To mediate or not to mediate? That is the question but what is the answer?

Let’s start at the very beginning with a family as an example..

We have two parents, let’s call them Mum and Dad for now (but that’s not to exclude all the other types of family units at all).

Mum and Dad get together, marry and have two children. Let’s call them Son and Daughter for now. They all live together and do all the usual things that lots of families do day in and day out.

Sadly, Mum and Dad decide they no longer wish to be married to one another and they cannot decide how they are going to sort things out for Son and Daughter. Things start to get pretty heated at home. Mum and Dad are both quite stressed and upset and angry. Son and Daughter feel like they are caught up in the middle of this and start to hate being at home at times. They are really worried Mum and Dad will end up going to Court and forcing them to choose who they like better. They also think both Mum and Dad are ignoring their feelings.

What could happen next?

If this was an episode of a soap opera, then probably things would conclude with a hostage situation and the Flying Squad being dispatched or a plane crashing into the court room. That’s probably a tad overdramatic.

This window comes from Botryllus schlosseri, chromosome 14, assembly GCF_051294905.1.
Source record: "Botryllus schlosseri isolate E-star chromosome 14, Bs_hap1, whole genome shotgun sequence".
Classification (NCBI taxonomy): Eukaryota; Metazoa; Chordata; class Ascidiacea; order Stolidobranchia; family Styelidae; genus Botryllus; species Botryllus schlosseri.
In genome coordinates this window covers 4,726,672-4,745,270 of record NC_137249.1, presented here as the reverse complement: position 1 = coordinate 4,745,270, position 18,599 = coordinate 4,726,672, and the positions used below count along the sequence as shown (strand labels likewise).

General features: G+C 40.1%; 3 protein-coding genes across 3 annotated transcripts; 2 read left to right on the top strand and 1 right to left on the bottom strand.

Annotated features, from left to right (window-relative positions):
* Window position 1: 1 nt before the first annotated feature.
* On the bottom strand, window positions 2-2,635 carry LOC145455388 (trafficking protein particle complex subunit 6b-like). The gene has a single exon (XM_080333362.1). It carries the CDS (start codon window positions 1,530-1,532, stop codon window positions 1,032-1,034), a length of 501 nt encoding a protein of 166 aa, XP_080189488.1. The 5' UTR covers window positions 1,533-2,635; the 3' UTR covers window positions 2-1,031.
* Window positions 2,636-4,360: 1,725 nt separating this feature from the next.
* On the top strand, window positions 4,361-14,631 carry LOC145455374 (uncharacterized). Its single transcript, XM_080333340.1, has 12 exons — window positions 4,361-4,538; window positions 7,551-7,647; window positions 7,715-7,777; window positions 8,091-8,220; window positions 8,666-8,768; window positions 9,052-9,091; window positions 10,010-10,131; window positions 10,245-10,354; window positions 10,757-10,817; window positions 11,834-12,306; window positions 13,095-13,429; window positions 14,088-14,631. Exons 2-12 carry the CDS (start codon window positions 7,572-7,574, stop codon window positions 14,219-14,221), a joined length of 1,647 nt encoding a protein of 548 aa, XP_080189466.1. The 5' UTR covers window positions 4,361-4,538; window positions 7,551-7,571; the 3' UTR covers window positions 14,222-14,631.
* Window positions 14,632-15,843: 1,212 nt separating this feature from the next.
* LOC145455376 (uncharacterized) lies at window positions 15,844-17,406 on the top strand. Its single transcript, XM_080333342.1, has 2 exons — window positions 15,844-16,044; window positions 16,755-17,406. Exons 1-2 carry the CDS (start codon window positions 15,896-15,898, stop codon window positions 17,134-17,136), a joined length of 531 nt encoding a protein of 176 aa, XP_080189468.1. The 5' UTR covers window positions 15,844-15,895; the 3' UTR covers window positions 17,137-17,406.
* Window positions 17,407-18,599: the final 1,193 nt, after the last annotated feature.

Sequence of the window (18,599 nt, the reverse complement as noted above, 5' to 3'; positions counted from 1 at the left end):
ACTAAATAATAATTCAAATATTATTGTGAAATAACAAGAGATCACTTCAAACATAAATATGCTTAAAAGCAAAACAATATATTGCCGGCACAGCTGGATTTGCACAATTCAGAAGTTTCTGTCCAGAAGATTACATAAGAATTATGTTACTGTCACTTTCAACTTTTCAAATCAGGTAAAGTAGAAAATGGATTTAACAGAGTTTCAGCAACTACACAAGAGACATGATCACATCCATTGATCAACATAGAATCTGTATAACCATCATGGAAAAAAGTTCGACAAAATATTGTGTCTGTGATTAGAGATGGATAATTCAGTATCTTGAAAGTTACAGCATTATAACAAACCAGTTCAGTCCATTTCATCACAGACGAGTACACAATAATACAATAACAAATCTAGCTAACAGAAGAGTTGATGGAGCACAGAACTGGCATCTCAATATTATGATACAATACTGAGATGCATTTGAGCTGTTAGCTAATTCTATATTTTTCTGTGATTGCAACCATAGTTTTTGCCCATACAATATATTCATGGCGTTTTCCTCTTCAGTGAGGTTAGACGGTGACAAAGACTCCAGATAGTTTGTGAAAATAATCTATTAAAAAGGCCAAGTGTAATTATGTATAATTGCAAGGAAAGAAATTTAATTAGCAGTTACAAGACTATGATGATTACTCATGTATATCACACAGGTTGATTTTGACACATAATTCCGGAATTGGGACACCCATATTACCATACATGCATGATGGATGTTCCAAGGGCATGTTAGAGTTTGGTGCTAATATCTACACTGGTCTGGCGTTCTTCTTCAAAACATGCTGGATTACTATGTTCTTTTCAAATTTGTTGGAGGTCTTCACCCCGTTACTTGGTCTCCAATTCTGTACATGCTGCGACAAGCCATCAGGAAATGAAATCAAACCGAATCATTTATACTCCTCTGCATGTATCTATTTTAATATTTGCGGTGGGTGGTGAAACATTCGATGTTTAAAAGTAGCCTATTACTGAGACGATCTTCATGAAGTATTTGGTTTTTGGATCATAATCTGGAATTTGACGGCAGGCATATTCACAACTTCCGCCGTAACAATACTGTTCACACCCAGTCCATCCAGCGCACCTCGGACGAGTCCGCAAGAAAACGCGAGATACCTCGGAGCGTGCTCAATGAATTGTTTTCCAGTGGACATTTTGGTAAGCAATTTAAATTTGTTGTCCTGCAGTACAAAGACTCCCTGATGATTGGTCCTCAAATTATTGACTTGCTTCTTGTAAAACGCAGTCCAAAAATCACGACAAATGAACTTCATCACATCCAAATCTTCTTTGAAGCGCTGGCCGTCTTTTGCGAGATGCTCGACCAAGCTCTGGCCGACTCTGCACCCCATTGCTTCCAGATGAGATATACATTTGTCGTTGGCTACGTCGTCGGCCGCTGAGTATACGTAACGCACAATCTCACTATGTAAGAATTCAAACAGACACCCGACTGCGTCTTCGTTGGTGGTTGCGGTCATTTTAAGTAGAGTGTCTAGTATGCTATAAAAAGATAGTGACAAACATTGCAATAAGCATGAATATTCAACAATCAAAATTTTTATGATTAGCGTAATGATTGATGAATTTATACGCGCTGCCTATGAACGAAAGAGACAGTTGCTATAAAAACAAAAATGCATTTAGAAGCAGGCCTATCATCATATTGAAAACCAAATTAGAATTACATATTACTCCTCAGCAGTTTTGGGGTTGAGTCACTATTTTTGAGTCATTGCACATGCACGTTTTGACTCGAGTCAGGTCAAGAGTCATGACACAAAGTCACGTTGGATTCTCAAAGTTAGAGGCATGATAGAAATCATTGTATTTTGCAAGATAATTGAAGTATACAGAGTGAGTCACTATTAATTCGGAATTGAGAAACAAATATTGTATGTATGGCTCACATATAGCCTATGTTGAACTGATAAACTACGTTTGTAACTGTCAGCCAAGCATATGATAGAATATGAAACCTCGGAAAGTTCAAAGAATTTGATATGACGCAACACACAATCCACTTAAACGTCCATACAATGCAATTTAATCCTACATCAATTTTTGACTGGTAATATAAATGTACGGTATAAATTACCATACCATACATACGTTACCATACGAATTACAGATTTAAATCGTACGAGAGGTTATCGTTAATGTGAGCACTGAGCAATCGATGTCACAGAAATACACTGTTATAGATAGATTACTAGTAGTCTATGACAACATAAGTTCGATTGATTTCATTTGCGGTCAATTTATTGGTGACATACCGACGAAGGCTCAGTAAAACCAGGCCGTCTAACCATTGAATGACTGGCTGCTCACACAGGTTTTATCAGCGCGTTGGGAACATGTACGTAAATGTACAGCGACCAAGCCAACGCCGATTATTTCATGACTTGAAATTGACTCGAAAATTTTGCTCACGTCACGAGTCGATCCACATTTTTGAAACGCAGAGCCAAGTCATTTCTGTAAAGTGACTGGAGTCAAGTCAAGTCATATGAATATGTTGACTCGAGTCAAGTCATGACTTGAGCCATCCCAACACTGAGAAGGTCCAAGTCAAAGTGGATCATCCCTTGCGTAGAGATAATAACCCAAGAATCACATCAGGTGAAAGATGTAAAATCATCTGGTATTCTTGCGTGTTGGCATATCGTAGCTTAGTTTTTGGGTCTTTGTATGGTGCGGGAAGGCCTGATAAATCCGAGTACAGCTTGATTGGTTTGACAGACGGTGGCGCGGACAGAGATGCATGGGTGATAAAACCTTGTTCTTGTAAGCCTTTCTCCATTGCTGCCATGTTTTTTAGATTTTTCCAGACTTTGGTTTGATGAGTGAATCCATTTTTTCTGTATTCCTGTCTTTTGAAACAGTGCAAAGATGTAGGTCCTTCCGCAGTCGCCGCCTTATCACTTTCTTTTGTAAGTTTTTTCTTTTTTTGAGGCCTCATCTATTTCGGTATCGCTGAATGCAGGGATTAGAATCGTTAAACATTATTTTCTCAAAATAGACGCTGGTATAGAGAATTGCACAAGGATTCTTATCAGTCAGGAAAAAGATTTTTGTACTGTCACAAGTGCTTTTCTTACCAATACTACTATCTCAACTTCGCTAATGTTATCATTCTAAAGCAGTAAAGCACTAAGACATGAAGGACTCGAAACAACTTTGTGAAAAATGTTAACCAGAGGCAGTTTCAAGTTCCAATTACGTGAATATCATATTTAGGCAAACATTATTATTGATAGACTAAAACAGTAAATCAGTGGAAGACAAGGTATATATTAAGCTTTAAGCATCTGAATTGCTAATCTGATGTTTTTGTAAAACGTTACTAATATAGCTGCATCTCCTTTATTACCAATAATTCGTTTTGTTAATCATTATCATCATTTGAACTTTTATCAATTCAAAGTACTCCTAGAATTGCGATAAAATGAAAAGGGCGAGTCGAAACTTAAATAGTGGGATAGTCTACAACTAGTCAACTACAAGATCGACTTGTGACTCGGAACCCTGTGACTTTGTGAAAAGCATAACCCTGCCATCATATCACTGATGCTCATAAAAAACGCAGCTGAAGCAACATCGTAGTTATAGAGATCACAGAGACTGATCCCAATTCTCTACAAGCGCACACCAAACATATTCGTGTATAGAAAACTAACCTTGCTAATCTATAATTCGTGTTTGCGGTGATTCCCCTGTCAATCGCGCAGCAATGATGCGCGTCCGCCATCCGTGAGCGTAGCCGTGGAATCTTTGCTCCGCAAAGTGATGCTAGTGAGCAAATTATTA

If it was a legal drama, then there would likely be a lot of lawyers posturing in fancy suits and expensive haircuts but not actually helping their clients out much at all as they would be too busy having lunch or an affair with the lawyer acting for the other parent. Most family lawyers will tell you it’s nothing like that in real life as we don’t always stop for lunch!

Back in the real world, Mum or Dad might apply to the Family Court for a child arrangements order to get what they want. The judge will decide what happens, which could very easily lead to more upset, more arguments and vast expense before the case is concluded. Leaving everyone feeling out of control of their own lives, especially Son and Daughter

Months in Court proceedings and hefty legal bills are not usually the first choice of most people who genuinely do want to sort things out but don’t know how to. Going to Court still should be a very last resort in most situations.